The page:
Fastmail and Spam handling

I’m thinking of moving my email to Fastmail, I have several domains, one of which I’ve had for about 25 years.

The amount of spam I receive is what you’d expect after that length of time.

How is Fastmail with Spam identification? Does anyone have issues?

It works pretty well. Has facility to “learn” and how all that works is well documented.

and their rules work well to capture those persistent spammers.


I have two domains with several addresses which date back to the mid 90s hosted at Fastmail and their spam filtering has been outstanding in my experience.


I’ve been using Fastmail for nine years. It has been excellent on handling spam until about a month ago and I’m now getting a number of false negatives (spam in my inbox instead of in my spam folder). I’m not sure what’s changed but I’m not happy with their current spam filtering.

1 Like

I have been happy with Fastmail’s spam filtering. It can also be tuned. I end up with virtually no spam in my inbox. If you listen to MacGeekGab they had a couple discussions during July about spam filtering in general and Fastmail’s capabilities were discussed a bit.

How does fastmail spam handling compare to gmail’s? I’ve been pretty happy for the most part with gmail spam filters.

I used Spamassassin for a few years in the early 2000s on our company email server and replaced that with a Barracuda spam firewall. Both did a good job but neither has been able to match Google.

I have occasionally blocked a vendor that won’t honor an unsubscribe request, but I can’t remember the last time I received any real spam in my inbox.

I am having a hard time thinking of what the experiment design would be to test the hypothesis that Fastmail better than Gmail (or visa versa).

I use Fast mail extensively now and for many years and my numerous email addresses are out there and I notice few spam sneaking thru and few false positives. I realise that only an assertion and not a tested and proven hypothesis.

1 Like

I think it would be easier to nail jello to a tree. How do you compare a small company to the fourth largest corporation in the world?

If Fastmail or Gmail, Outlook, etc. does everything you need, and you are happy with their service, then IMO that is all that is important.

1 Like

Is Fastmail E2EE? I see a lot of privacy talk on their site but can’t find a mention of that.

Fastmail isn’t E2EE. If it was, you’d only be able to talk to other users of the service, or I’m missing something.

Excellent point, but what I really want to know is whether Fastmail personnel can access your emails, both in your saved history and as they’re sent and received.

Yes, Fastmail employees could potentially access your emails, although I suspect the company has a process that restricts that kind of access.

Protonis encrypted in a way that the company cannot access your stored data in any of the products they offer, including email, contacts, calendar, and drive.

(I have accounts with both providers.)

1 Like

I was considering Skiff for that reason, but Notion is now buying them out and giving all Skiff users six months to pull their data before they shut down their accounts.

They’re really sticking it to Skiff users. My opinion of Notion just dropped significantly, though Skiff’s heavy VC funding was a red flag.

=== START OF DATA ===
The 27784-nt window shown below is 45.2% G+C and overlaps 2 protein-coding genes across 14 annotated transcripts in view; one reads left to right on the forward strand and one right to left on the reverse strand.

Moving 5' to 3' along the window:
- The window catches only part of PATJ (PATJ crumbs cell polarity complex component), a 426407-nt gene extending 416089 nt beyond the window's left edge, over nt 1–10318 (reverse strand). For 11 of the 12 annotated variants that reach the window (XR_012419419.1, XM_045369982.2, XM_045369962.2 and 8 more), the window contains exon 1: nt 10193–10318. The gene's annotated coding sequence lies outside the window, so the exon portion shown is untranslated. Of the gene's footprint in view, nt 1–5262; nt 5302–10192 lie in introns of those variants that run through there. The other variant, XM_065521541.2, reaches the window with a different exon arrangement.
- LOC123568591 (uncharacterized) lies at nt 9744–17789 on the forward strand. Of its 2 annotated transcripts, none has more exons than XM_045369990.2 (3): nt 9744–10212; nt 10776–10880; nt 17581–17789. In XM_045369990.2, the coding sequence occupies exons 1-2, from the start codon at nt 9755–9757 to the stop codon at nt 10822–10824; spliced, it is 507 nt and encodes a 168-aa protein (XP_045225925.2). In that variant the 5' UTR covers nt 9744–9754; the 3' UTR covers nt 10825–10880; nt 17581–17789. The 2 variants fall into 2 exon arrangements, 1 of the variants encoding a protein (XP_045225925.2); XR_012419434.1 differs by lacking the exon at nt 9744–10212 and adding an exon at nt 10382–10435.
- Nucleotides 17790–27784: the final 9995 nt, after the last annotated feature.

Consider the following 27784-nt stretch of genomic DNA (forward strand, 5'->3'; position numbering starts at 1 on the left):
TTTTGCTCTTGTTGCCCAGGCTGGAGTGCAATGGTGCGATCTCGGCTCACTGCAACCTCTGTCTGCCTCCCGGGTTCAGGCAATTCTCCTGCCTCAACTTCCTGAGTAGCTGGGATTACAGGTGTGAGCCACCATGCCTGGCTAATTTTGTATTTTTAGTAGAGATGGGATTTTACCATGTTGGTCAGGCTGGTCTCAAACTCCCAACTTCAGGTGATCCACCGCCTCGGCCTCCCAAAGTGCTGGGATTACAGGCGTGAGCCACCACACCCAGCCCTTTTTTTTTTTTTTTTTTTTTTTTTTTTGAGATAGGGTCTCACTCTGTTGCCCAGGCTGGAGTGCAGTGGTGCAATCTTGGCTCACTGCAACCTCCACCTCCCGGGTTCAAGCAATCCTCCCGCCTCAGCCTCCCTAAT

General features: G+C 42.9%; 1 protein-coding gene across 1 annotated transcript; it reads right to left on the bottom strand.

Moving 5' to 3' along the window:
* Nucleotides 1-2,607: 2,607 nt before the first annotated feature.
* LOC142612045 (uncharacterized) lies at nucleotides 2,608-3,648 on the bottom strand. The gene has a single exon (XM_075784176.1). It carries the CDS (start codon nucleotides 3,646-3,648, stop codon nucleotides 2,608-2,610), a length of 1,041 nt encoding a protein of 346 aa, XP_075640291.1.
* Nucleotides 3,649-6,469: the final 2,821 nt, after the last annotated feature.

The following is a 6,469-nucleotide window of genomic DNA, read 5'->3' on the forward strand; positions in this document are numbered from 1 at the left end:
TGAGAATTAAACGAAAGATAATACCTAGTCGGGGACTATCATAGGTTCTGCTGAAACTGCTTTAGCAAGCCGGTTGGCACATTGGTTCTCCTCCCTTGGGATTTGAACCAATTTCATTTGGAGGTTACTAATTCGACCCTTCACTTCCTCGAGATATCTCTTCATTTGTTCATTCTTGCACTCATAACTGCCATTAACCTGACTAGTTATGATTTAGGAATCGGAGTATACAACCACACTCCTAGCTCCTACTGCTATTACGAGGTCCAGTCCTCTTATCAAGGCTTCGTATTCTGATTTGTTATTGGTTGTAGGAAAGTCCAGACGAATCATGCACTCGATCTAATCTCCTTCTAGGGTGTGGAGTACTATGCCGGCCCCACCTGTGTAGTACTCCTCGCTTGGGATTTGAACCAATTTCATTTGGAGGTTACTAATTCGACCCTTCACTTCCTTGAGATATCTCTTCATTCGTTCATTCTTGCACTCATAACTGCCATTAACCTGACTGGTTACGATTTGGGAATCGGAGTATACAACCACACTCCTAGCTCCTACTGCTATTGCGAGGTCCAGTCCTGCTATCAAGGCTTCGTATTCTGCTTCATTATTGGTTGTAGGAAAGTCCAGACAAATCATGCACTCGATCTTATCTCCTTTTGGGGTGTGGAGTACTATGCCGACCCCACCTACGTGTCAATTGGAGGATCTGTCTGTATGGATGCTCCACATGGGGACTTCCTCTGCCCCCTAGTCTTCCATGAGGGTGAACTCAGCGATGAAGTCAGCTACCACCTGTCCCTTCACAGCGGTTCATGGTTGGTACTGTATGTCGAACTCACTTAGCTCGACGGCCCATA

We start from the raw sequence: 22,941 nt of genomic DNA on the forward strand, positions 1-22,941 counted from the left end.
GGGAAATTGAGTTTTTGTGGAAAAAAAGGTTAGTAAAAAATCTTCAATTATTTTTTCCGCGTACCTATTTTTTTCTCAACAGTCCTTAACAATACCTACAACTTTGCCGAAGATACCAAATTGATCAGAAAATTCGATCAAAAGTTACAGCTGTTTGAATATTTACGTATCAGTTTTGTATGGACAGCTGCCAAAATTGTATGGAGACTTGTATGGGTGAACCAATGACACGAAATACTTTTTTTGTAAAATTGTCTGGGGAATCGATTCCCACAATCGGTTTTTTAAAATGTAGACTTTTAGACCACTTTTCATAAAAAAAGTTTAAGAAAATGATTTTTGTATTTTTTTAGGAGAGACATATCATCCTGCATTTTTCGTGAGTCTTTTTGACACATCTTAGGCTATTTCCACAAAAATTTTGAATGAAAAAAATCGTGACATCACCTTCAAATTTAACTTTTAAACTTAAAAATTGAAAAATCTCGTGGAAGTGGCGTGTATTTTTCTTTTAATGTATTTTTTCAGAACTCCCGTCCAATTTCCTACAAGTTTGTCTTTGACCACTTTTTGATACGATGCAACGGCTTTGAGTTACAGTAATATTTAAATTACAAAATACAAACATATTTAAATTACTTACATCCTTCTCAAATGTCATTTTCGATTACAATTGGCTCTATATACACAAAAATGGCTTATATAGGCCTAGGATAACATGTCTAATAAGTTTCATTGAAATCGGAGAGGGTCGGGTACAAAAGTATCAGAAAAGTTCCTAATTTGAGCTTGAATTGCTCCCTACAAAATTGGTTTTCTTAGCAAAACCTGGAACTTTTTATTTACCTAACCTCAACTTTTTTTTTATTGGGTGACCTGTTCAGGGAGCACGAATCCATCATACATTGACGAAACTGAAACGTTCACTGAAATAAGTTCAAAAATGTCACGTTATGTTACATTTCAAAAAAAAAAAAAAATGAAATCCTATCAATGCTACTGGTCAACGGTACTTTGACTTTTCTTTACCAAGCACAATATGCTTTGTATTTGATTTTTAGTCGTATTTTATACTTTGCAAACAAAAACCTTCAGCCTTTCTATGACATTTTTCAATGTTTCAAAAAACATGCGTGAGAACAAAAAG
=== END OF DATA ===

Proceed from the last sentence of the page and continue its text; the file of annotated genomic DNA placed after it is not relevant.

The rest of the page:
So can the employees who manage your recipient’s email system. And your recipient can do whatever they want with the message you send them, and the messages they send you. We have no control over the emails we send or receive because we do not control all the copies.


Very true, internet email protocols were not designed with security in mind and bolting security solutions on after the fact is a bit of a fool’s game.

With very limited exceptions, emails are almost always stored in plain text, unencrypted, on the drive of whatever server manages them. Access controls are primarily account-based and/or policy-driven.

The protocols that communicate from your mail client to FastMail’s servers support encryption in transit - but don’t expect encryption at rest from any email provider that’s not making a Very Big Deal of it in their marketing.


There’s no complete solution, but that doesn’t mean we might as well all just throw up our hands and take an anything goes approach. We can still try to minimize the risks.

If you use Gmail, to use the most popular example, obviously you can’t expect true privacy.

But if you also use something like Spark on top of Gmail, you’ve added another company keeping yet another complete set of all your emails on their servers, and you’ve doubled your attack surface. And that other company likely has far less infosec expertise and resources than Google has.


You can IF you are using their paid service. Google Workspace legal and compliance - Google Workspace Admin Help. But my point is, regardless of what we do to protect our email messages, there are other copies that we cannot protect. So even if I run my own email server I have no control over all the copies of the messages I send or receive.

IMO, when it comes to choosing an email provider pick the one that has the features you want. Google, Microsoft, Fastmail, etc. should all give you good service. If you aren’t encrypting your messages when it comes to privacy they are all the same.


Ultimately I feel that it’s impossible to secure computers and software. The best one can do is mitigate their own risks based on a risk analysis.

See Ken Thomposon’s classic paper, “Reflections on Trusting Trust.”

I’m also quite fond of this Bob Morris quote, “The three golden rules to ensure computer security are: do not own a computer; do not power it on; and do not use it.”

To paraphrase a post from the cypherpunks mailing list back in the 90’s, ‘Don’t put anything on a computer you wouldn’t want to see revealed in a court of law or as a news headline.’